The future of Tullow Oil in Uganda hangs in the balance, as the Irish prospecting firm is reportedly frustrated by the lack of progress on arriving at “a final investment decision” about whether to build a pipeline or a refinery.
“Our programme for appraisals is complete and the development means we either pump crude oil or refine it, so there is currently not much work in the field,” said Tullow’s publicist Cathy Adengo.
Despite the company’s overall spokesman George Cazenove stating in an e-mail response last week that: “Tullow is not planning to exit Uganda and has stated repeatedly that it is committed to Uganda for the long-term,” several well-placed sources in the industry say the lack of movement on the issue is causing the company to internally consider its exit options.
This is informed by the protracted nature of the disagreement between the oil companies and the government on whether crude or refined products are the best way to commercialise oil production in Uganda.
“Unlike the two other oil companies in Uganda — France’s Total and China’s CNOOC, both industry giants — Tullow does not have the financial resources to play out a prolonged waiting game,” said analysts who spoke to The EastAfrican.
In its interim management statement released on November 14, Tullow says that, together with its partners, it has presented a “joint development plan” to President Yoweri Museveni. The plan was presented in July, almost four months ago. This plan emphasizes a crude-pipeline option while the government prefers a medium-sized refinery to begin with.
Consequently, no agreement has been reached. “We can’t agree on anything,” a senior executive with Tullow said on condition of anonymity.
Meanwhile, the industry is abuzz with word that the oil companies have put together a rebuttal of the official document the Uganda government is relying on in pursuing its refinery option — a 2010 report by the firm Foster-Wheeler.
“They are attacking the Foster-Wheeler report, which recommends a refinery and not a pipeline as the best option for Uganda,” said legislator Stephen Birahwa Mukitale, who claims to have seen the oil companies’ response.
“The president is under tremendous pressure to agree to a pipeline as the principal option,” added Mr Mukitale, who represents the oil-rich Buliisa County.
However, technocrats at the ministry dismissed the oil companies’ proposal that Uganda’s oil be exported in crude form.
“What you describe about evacuation of crude oil is wishful thinking and the arrogance of those peddling it is immeasurable,” said Ernest Rubondo head of the Petroleum Exploration and Production Department in an e-mail. There is no official word from State House.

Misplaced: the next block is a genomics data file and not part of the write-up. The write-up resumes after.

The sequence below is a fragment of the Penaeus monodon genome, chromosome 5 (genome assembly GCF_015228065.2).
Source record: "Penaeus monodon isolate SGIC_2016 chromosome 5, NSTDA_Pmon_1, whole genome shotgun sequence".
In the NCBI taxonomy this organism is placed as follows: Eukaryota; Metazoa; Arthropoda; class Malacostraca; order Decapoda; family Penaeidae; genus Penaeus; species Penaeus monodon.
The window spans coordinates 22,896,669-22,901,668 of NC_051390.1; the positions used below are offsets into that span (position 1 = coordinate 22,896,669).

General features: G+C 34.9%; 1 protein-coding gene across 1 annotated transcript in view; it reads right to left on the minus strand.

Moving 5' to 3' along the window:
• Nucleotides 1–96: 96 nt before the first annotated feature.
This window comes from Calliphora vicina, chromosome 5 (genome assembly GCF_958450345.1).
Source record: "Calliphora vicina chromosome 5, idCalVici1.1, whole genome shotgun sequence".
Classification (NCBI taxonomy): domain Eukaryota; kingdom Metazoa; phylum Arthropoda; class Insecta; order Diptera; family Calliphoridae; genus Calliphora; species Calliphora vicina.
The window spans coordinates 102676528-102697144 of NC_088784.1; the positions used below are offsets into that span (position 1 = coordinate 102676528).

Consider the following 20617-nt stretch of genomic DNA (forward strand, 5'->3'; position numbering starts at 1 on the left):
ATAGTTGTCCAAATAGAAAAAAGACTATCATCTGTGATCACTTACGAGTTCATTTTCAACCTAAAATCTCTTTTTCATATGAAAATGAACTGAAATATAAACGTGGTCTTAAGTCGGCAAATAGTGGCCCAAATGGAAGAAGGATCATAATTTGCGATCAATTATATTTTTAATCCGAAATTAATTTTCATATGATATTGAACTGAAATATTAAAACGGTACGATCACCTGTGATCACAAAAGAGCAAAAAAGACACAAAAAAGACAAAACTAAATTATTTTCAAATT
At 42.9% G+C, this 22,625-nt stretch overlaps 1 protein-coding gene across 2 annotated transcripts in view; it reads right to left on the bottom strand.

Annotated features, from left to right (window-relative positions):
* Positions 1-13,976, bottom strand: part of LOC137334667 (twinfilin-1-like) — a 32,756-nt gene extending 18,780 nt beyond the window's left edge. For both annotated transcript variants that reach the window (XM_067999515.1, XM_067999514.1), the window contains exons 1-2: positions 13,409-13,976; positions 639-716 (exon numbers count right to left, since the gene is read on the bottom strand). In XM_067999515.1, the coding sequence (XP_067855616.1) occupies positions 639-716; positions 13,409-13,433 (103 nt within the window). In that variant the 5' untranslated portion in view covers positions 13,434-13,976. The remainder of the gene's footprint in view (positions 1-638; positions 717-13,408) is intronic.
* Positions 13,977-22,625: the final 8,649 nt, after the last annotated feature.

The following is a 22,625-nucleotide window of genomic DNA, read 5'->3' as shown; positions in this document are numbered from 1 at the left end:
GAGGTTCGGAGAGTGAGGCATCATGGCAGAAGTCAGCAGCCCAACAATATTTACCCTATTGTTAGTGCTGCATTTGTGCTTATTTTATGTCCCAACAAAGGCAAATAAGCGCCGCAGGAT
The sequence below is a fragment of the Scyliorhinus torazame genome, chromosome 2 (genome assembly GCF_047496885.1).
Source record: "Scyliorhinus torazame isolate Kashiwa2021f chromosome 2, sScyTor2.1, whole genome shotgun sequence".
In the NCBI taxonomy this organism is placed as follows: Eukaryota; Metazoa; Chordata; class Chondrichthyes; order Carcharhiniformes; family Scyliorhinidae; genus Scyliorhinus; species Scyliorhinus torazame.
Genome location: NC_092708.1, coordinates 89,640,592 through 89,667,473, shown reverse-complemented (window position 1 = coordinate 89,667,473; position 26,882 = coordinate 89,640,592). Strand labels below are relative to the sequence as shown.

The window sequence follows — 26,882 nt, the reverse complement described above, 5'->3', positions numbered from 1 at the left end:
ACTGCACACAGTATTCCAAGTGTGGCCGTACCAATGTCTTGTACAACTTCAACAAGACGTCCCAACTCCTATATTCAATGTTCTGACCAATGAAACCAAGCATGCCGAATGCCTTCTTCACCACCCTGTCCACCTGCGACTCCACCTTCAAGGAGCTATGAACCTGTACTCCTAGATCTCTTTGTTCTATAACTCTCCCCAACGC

In the process of placing phone calls to set up meetings with senior government officials, Tullow and its partners have confronted a political process that is less likely to produce a decision quicker than three years earlier. In 2009, the legislature, which is currently considering new laws governing oil production amid allegations of bribery, was less active in the sector.
A senior manager at Tullow then referred to Uganda as an ideal place to do business because “one man,” — referring to President Museveni — “made the decisions.”
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However, since then, public interest has been heightened by allegations of corruption in the sector.
The Foster-Wheeler report, a copy of which The EastAfrican has seen, is based on market and demand surveys that lead it to conclude that: “Construction of a refinery appears attractive provided the refinery is matched to East Africa’s demand.”
The report also asserts that, “rather than a crude export pipeline, a refinery is technically, financially, and for the development of Uganda, a recommended option.”
Since the report’s release, the industry regulator has proceeded to commission several studies based on the report to give it effect.
These include identifying a refinery location in Kabaale, one of the seven locations picked in the report, and issuing a technical study for pipelines and facilities as well as initiating a land acquisition exercise.
In all, the refinery development process is moving forward, with a transaction advisor expected to be contracted by the year’s end and a “lead investor” identified, according to Mr Rubondo.
“As the amount of oil established increases with new finds, the argument for the commercial viability of an even bigger refinery becomes stronger,” said the head of a local oil consultancy with links to the government.
Interest from oil majors
So far, Uganda has 3.5 billion barrels of oil officially, but strong interest in a new licensing round from global oil majors suggests the government will wait till after the round to broaden its financing options for the planned refinery.
Tullow momentarily held majority licences while farming down — amid controversy — to Total and CNOOC. With the farm-down complete, however, Tullow, even if it is a pioneer company, is increasingly being assigned less weight in the corridors of power, and its desire to expedite production is being shrugged off as Uganda gambles on a refinery option.
There is informed speculation that the Chinese government, which is involved in several high-profile construction projects, is using its influence to position CNOOC in a possible joint venture with the government of Uganda.